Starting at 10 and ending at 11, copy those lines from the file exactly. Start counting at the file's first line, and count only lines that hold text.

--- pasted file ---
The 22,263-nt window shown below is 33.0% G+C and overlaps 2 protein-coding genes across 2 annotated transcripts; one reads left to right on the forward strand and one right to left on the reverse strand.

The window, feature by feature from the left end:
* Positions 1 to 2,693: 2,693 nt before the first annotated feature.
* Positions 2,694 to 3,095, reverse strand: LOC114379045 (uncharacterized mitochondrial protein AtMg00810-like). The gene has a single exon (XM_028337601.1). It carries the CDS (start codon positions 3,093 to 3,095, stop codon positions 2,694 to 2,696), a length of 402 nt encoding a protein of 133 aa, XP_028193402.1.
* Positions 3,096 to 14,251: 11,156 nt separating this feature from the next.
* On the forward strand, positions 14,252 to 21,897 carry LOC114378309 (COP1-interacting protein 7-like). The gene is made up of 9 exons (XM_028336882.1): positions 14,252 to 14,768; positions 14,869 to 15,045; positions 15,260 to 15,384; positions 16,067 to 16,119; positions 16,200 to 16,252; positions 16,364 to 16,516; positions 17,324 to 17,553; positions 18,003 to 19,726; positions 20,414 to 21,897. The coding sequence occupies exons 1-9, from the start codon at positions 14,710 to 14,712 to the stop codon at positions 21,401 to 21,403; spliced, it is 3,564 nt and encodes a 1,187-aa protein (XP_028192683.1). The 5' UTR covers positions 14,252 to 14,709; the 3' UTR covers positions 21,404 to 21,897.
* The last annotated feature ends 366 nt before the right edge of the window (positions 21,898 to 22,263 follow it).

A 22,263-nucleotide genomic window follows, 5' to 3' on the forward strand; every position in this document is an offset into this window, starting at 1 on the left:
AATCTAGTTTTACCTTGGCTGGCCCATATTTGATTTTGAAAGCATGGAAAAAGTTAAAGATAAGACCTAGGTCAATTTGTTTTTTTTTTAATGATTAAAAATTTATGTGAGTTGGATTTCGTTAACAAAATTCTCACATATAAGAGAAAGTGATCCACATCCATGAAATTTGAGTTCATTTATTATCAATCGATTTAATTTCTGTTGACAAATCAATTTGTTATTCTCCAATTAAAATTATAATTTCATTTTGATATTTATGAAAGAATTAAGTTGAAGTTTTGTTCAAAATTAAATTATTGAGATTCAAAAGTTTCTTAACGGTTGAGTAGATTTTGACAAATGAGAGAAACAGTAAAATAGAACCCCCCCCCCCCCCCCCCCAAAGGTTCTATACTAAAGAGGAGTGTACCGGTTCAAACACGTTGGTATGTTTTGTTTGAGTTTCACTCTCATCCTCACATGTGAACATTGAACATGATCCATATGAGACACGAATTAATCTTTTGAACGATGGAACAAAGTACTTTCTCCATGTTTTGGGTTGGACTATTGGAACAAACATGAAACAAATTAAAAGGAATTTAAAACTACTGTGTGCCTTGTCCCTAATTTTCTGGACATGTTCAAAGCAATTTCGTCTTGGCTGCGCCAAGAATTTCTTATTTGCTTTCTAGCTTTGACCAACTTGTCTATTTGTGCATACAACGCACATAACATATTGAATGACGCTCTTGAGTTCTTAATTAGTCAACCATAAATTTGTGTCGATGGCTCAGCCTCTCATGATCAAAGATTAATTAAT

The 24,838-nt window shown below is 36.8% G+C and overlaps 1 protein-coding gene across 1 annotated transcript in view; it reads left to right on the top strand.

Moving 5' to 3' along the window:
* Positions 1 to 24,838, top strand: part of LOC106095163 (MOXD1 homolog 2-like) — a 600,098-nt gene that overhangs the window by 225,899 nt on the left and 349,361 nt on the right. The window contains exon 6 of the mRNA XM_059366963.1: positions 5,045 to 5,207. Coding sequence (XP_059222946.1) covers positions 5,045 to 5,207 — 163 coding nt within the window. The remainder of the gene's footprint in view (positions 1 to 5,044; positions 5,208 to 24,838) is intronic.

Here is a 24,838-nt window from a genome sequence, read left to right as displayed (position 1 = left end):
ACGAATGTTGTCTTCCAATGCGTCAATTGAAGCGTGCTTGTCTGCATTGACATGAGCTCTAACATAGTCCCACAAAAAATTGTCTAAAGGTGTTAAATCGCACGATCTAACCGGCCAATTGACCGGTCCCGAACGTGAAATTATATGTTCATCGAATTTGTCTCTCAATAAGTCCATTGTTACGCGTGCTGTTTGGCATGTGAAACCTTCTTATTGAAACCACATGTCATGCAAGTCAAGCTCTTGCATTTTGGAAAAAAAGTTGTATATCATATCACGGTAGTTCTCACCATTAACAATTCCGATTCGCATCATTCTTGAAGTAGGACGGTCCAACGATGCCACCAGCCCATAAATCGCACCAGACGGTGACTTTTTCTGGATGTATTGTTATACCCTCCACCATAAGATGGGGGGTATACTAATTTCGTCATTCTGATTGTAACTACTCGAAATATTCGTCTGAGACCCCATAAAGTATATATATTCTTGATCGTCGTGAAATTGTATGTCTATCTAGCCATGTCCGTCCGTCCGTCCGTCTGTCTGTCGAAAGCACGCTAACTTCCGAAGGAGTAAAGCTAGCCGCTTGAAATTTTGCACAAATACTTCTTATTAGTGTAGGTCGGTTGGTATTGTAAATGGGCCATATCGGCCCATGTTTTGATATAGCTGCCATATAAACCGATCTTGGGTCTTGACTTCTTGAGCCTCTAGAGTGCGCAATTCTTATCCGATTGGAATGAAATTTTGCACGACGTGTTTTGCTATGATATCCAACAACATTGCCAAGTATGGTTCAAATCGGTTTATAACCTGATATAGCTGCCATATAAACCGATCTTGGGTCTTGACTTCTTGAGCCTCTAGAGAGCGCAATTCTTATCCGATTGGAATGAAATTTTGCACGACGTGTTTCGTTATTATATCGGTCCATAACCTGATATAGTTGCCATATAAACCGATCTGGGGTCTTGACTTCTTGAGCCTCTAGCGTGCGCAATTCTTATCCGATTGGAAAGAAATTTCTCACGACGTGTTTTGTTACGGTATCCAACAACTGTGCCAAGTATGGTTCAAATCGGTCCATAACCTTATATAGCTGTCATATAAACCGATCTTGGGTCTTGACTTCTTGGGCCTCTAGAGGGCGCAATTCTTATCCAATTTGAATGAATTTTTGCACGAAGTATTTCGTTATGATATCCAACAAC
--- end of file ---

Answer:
The 24,838-nt window shown below is 36.8% G+C and overlaps 1 protein-coding gene across 1 annotated transcript in view; it reads left to right on the top strand.

Moving 5' to 3' along the window: